The lead article in the Christmas edition of the Spectator continues in the time-honored tradition of deriving pretty much any lesson you care to think of from the gospels.
"The awesome mystery of Christmas is contained in the dual nature of the infant Jesus: the knowledge of His almighty power, juxtaposed with the spectacle of His absolute vulnerability in the crib..." blah.
However, in order to avoid being too Scrooge-like about the spirit of Christmas, I thought I might join in. According to this site, Jesus was probably home educated.
"Supposedly, universal education for Jewish boys from age six wasn't initiated until 63AD, by Joshua ben Gimla. So Jesus's early education was probably mostly in the hands of his father, and the other men of the village."
OK, you wouldn't want for your child to end up the way He did, but He didn't do so badly along the way. From the pulpit therefore: emulate the holy family. Home educate your child.
The Spectator leader does pull itself together however. They write that in response to the Unicef report that British children are having the worst time of all children in the developed world, the government has launched the ten-year Children's Plan:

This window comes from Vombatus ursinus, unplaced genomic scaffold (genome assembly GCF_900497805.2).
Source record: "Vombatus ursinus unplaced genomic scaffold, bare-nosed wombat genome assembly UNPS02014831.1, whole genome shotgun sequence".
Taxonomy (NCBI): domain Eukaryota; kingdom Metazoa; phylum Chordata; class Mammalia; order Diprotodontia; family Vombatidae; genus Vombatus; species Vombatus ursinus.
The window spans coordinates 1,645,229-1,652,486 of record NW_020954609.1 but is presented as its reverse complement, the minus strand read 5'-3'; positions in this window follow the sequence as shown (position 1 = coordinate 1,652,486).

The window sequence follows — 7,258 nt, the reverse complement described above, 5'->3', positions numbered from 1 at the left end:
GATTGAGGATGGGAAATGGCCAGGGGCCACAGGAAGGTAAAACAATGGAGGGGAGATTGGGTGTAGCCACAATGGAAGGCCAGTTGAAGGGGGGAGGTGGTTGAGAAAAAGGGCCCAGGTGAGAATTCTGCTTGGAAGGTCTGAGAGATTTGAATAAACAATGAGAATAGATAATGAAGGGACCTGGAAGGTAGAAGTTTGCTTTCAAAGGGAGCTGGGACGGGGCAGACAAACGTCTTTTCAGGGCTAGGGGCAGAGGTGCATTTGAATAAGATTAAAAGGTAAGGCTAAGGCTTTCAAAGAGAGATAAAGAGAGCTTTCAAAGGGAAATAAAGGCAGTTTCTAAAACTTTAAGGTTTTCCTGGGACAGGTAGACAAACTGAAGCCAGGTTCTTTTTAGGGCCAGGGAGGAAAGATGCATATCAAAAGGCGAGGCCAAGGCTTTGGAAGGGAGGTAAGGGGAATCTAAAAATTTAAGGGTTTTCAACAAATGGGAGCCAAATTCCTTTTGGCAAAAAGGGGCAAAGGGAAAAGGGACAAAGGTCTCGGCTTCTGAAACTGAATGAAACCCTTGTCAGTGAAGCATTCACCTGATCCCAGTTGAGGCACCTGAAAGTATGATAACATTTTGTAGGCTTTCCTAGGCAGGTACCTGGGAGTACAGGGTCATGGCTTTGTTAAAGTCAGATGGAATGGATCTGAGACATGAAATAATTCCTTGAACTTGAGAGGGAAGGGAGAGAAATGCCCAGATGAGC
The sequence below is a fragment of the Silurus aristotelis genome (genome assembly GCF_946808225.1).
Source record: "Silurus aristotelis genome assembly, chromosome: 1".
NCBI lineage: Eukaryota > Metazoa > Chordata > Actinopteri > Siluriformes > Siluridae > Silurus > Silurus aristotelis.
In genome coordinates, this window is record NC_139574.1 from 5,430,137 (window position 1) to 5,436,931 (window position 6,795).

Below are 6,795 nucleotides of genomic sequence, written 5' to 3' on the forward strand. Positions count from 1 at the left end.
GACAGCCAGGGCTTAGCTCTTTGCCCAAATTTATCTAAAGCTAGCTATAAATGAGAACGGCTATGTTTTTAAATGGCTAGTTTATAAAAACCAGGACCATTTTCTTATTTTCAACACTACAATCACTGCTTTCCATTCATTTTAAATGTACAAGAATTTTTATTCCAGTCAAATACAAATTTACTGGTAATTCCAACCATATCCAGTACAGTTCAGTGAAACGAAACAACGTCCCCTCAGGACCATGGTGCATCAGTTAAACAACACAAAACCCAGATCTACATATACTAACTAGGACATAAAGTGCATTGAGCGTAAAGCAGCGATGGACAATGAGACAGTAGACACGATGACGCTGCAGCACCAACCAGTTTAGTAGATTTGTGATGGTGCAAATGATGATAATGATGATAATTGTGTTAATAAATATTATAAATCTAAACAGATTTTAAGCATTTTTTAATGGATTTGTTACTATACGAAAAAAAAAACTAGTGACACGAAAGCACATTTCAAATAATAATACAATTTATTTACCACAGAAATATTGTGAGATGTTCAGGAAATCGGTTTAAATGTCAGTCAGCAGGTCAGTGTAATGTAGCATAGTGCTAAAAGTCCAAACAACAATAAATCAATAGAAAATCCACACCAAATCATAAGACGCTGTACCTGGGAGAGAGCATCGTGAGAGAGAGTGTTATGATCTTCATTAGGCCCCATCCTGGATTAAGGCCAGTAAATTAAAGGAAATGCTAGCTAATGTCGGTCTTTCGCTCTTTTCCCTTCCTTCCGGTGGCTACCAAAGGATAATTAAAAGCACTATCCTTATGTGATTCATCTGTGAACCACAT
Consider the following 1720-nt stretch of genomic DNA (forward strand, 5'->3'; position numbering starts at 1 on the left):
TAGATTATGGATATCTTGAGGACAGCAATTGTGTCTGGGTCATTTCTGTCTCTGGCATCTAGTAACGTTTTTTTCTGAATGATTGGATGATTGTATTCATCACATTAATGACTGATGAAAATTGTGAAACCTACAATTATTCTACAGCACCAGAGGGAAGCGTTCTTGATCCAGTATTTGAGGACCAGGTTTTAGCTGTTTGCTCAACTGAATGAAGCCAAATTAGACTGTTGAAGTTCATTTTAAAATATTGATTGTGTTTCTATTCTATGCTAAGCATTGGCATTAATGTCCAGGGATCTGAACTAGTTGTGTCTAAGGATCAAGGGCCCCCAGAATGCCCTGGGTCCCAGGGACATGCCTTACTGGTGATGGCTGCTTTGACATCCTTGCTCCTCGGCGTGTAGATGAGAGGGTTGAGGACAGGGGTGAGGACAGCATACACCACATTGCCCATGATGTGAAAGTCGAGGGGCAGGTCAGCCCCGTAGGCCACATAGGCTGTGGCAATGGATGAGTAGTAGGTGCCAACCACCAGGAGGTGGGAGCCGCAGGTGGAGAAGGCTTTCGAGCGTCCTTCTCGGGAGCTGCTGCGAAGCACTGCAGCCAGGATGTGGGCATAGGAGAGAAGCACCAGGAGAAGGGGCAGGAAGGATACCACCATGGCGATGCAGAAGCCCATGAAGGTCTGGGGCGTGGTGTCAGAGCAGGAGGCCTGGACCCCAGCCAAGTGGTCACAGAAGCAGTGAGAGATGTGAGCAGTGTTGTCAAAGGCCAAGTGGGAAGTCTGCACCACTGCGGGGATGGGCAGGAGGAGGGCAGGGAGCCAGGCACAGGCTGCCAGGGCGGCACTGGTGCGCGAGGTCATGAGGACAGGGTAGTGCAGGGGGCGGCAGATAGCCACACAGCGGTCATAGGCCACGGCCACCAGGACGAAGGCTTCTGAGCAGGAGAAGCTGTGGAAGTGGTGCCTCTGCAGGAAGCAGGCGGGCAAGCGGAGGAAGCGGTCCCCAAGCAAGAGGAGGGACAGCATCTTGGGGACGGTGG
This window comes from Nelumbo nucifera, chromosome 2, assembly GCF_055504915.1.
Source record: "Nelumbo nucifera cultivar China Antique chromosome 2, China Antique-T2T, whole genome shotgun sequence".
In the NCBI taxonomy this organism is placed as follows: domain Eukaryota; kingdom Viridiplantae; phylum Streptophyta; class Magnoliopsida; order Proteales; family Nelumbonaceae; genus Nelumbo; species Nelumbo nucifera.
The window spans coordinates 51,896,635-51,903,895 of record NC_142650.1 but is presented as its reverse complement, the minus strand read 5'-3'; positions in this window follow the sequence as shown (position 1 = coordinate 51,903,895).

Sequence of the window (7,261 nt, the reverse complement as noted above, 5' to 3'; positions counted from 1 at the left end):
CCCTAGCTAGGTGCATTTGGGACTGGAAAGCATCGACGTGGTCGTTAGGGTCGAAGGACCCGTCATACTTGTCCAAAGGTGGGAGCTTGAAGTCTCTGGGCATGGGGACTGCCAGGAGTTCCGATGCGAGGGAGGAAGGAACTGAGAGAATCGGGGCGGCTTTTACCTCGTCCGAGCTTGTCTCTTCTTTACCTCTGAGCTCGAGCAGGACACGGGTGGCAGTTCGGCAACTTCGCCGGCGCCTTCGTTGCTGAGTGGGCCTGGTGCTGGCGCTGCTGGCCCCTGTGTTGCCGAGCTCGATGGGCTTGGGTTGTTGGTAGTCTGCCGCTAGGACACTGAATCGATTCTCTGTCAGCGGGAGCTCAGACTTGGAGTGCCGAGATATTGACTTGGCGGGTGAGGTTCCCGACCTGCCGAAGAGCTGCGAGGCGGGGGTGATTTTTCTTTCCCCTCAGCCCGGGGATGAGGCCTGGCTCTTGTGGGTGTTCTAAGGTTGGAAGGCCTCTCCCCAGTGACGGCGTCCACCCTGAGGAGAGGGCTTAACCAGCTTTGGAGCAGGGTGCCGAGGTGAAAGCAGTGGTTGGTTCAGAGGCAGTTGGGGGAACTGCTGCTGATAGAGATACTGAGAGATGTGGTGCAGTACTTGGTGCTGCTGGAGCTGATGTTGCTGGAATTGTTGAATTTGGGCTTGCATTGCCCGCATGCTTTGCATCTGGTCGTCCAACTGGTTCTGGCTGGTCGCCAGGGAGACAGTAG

"...when such policies are announced, it is wise to step back and ask who is truly responsible for the welfare of children - and to remember the sage warning of Sir Keith Joseph that 'the very first words that a British baby is apt to be taught to utter are that "the government should do something about it" ' "
"...better child-care is hailed as the answer to everything. ...The government wants all primary schools to provide facilities between 8 am and 6 pm. Thus will these public institutions of learning become a network of glorified creches. "
"Of course, for those who have to work to make ends meet, child-care provision is essential. But is should be treated as a second-best necessity rather than a cause of celebration. There is a growing body of research that demonstrates the adverse consequences for children - emotional and educational - who spend too many hours a week away from their parents and their home. The pioneer in this field is the controversial Professor Jay Belsky of Birkbeck College, London. But more familiar experts, such as Dr Penelope Leach are reaching similar conclusions. Their findings do not sit easily with modern liberal values. But parenthood is not designed to suit the lifestyle preferences of the adult. It is a sacred, lifelong obligation, as well as an unparalleled blessing."
Amen to that!